A Paucity of Scarcity

(First published at TheHill.com)

Economics is the study of scarcity. Resources are limited. Human desires are unlimited.

But while the laws of economics haven’t been repealed, it is clear that Americans don’t think much of the idea of scarcity. We prefer to focus on prosperity. Start with spending, which is abundant, both by consumers and governments.

Until recently, lawmakers in both parties preached the need for the government to show financial restraint. To be fair, for decades they never followed through on that rhetoric. But they liked to talk about reducing spending and trimming deficits. During the 2008 presidential campaign, for example, Barack Obama declared himself in favor of a “net spending cut.”

In 2010, he appointed a bipartisan commission led by former Sen. Alan Simpson and former Clinton administration official Erskine Bowles. “This can’t be one of those Washington gimmicks that lets us pretend we solved a problem,” the president announced in his State of the Union address. “The commission will have to provide a specific set of solutions by a certain deadline.”

But when the commission did make recommendations, everyone in power in Washington simply ignored it.

They’re still ignoring the deficit. Consider the big “compromise” lawmakers agreed to last year. Republicans kept the tax cuts they’d enacted in 2017, and Congress agreed to spend $320 billion more over the next two years. Lawmakers also lifted budget caps during that time. The annual deficit neared $1 trillion in 2019, and will soar higher in this fiscal year. The only thing scarce in D.C. is fiscal discipline.

This matters, because everyone looks to the federal government to step in during emergencies.

When banks seemed on the verge of collapse in 2008, it was Uncle Sam that ponied up, whether banks wanted the money or not. A decade later, the “too big to fail” banks are even bigger: S&P Global found Wells Fargo is 300 percent larger, J.P. Morgan has doubled and Bank of America is 50 percent larger.

Meanwhile, for weather disasters, farm subsidies, or an upcoming census, policymakers are always ready to pass out “emergency” money, making Washington, D.C. the lender of last resort.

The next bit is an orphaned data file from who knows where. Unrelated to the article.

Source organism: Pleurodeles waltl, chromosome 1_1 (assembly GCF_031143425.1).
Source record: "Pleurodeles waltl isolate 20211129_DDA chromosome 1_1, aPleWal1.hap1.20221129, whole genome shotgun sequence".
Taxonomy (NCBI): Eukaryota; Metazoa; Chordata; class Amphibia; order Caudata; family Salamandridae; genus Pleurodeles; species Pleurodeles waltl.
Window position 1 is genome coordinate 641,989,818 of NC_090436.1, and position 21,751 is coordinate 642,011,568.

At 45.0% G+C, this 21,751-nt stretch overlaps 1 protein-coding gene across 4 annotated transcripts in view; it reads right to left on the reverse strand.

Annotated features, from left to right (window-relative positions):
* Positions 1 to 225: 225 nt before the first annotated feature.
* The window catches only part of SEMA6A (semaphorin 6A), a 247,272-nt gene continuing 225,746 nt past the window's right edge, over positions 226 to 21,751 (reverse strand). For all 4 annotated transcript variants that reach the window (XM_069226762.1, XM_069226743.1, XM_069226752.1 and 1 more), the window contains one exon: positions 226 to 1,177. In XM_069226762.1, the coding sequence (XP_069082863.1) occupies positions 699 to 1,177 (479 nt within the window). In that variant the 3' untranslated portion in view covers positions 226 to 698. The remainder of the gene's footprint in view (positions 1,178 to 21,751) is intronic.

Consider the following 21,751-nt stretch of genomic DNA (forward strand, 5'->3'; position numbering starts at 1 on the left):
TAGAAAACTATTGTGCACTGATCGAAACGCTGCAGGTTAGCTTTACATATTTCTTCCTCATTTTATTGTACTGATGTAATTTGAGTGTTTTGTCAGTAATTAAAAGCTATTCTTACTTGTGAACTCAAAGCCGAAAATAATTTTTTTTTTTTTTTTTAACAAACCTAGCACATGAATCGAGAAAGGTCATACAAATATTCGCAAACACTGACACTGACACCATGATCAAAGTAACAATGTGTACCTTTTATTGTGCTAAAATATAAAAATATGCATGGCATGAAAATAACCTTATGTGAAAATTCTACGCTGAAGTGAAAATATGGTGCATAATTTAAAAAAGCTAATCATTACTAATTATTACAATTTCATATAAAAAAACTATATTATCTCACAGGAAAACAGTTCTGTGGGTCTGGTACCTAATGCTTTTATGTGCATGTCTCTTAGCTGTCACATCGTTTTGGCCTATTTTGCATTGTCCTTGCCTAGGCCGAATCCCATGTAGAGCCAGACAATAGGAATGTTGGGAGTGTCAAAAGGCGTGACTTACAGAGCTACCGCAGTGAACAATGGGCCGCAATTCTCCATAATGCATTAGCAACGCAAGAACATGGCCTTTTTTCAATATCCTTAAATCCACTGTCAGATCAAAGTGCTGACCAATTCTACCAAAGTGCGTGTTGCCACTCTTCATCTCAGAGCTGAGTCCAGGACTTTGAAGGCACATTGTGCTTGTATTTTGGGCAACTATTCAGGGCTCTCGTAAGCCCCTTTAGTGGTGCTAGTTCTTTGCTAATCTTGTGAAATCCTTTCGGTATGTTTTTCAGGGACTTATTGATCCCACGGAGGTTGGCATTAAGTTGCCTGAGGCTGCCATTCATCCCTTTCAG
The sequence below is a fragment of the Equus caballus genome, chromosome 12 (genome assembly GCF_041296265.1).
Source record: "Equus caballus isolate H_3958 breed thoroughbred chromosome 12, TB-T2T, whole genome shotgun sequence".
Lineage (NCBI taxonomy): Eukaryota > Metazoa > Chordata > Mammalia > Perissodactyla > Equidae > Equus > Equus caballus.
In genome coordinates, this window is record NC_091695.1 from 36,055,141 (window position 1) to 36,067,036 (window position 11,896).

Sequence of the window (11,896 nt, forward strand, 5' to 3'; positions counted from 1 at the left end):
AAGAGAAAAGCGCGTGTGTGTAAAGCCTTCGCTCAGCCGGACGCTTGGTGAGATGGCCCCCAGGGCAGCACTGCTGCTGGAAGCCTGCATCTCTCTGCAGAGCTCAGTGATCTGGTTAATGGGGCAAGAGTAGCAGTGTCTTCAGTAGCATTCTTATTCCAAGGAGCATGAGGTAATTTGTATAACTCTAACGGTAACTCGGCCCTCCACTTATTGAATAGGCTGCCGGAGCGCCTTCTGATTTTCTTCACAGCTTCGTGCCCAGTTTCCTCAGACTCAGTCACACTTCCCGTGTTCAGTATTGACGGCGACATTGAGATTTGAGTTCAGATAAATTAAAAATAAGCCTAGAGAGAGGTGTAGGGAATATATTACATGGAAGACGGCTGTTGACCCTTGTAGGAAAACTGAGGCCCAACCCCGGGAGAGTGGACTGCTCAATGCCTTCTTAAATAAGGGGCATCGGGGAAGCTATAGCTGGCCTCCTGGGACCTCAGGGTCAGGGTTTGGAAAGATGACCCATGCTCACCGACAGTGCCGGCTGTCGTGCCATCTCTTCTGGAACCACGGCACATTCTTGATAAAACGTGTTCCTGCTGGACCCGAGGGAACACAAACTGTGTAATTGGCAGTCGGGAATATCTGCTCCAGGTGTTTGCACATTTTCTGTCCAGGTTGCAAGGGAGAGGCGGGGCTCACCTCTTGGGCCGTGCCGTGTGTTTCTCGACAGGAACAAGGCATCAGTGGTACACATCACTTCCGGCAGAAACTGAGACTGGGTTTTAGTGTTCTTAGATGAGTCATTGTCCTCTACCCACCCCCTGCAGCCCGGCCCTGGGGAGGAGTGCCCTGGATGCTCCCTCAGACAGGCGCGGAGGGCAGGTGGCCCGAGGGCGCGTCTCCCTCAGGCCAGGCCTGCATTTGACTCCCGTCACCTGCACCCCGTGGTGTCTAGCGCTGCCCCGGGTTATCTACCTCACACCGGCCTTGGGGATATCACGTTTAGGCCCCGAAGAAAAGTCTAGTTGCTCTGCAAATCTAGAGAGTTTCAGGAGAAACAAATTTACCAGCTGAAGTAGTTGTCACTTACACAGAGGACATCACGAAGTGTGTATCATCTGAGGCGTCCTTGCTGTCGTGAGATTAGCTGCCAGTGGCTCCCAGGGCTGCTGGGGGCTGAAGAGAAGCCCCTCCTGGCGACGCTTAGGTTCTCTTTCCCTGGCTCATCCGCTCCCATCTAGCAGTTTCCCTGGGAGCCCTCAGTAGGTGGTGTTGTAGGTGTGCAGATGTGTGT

But failures are looming: Social Security, for example, is set to run out of money in 15 years, even as American life expectancy approaches 80 years, up by a decade since 1960. Yet there’s no political urgency to address this; Americans just seem to assume scarcity won’t be a problem for Social Security and other entitlement programs.

Another way scarcity could come back to bite is if it causes a drop in consumer spending, which goes up month after month and year after year. Consumer spending is two-thirds of the American economy. Just as with the government, a share of that spending is borrowed money. As of 2018, the average American had about $38,000 in personal debt, excluding home mortgage debt. That is $13.21 trillion that year, accounting for about two-thirds of the entire economy ($20.55 trillion).

Only about a quarter of us claimed to carry “no debt” in 2018. Most Americans admit they couldn’t raise $400 in case of an emergency. And while the government may be too big to fail, individual households can, and do, fail all the time.  

As usual, Dr. Martin Luther King, Jr. was ahead of his time on this. “The contemporary tendency in our society is to base our distribution on scarcity, which has vanished, and to compress our abundance into the overfed mouths of the middle and upper classes until they gag with superfluity,” King wrote in 1967.

That quote encapsulates the hubris of the 1960s, when President Lyndon Johnson promised Americans that we had such abundance, we could have both guns and butter. Instead, we ended up with “stagflation.”  King is correct that the upper classes are doing well. Today we have more millionaires and billionaires than ever before.

Still, scarcity hadn’t vanished in the 1960s, and it hasn’t vanished today. We ignore that at our peril.

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